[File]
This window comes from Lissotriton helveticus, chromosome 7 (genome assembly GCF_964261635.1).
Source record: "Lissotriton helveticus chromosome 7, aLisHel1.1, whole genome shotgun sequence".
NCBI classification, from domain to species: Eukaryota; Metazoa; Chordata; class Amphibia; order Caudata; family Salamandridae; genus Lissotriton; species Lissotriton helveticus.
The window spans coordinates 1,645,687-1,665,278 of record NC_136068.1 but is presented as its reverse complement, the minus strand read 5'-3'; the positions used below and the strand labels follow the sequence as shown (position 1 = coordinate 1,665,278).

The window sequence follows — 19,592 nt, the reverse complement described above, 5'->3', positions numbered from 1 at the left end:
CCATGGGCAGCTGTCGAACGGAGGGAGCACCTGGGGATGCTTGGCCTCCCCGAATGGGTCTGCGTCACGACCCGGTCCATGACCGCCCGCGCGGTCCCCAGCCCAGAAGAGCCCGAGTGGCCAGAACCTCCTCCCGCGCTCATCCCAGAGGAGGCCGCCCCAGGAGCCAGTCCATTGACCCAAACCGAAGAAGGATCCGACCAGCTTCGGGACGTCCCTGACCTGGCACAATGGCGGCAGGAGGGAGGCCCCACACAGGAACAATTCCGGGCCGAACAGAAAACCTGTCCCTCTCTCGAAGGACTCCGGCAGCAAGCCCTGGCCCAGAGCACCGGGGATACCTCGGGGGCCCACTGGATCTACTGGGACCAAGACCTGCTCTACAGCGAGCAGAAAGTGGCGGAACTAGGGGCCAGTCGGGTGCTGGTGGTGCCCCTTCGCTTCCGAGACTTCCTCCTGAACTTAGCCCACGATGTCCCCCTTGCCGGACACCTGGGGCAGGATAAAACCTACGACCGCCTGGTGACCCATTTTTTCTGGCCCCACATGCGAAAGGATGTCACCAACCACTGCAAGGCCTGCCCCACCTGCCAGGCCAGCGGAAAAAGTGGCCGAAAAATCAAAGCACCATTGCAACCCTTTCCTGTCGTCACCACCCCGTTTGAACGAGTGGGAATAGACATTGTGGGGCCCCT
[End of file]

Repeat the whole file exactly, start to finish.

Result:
This window comes from Lissotriton helveticus, chromosome 7 (genome assembly GCF_964261635.1).
Source record: "Lissotriton helveticus chromosome 7, aLisHel1.1, whole genome shotgun sequence".
NCBI classification, from domain to species: Eukaryota; Metazoa; Chordata; class Amphibia; order Caudata; family Salamandridae; genus Lissotriton; species Lissotriton helveticus.
The window spans coordinates 1,645,687-1,665,278 of record NC_136068.1 but is presented as its reverse complement, the minus strand read 5'-3'; the positions used below and the strand labels follow the sequence as shown (position 1 = coordinate 1,665,278).

The window sequence follows — 19,592 nt, the reverse complement described above, 5'->3', positions numbered from 1 at the left end:
CCATGGGCAGCTGTCGAACGGAGGGAGCACCTGGGGATGCTTGGCCTCCCCGAATGGGTCTGCGTCACGACCCGGTCCATGACCGCCCGCGCGGTCCCCAGCCCAGAAGAGCCCGAGTGGCCAGAACCTCCTCCCGCGCTCATCCCAGAGGAGGCCGCCCCAGGAGCCAGTCCATTGACCCAAACCGAAGAAGGATCCGACCAGCTTCGGGACGTCCCTGACCTGGCACAATGGCGGCAGGAGGGAGGCCCCACACAGGAACAATTCCGGGCCGAACAGAAAACCTGTCCCTCTCTCGAAGGACTCCGGCAGCAAGCCCTGGCCCAGAGCACCGGGGATACCTCGGGGGCCCACTGGATCTACTGGGACCAAGACCTGCTCTACAGCGAGCAGAAAGTGGCGGAACTAGGGGCCAGTCGGGTGCTGGTGGTGCCCCTTCGCTTCCGAGACTTCCTCCTGAACTTAGCCCACGATGTCCCCCTTGCCGGACACCTGGGGCAGGATAAAACCTACGACCGCCTGGTGACCCATTTTTTCTGGCCCCACATGCGAAAGGATGTCACCAACCACTGCAAGGCCTGCCCCACCTGCCAGGCCAGCGGAAAAAGTGGCCGAAAAATCAAAGCACCATTGCAACCCTTTCCTGTCGTCACCACCCCGTTTGAACGAGTGGGAATAGACATTGTGGGGCCCCT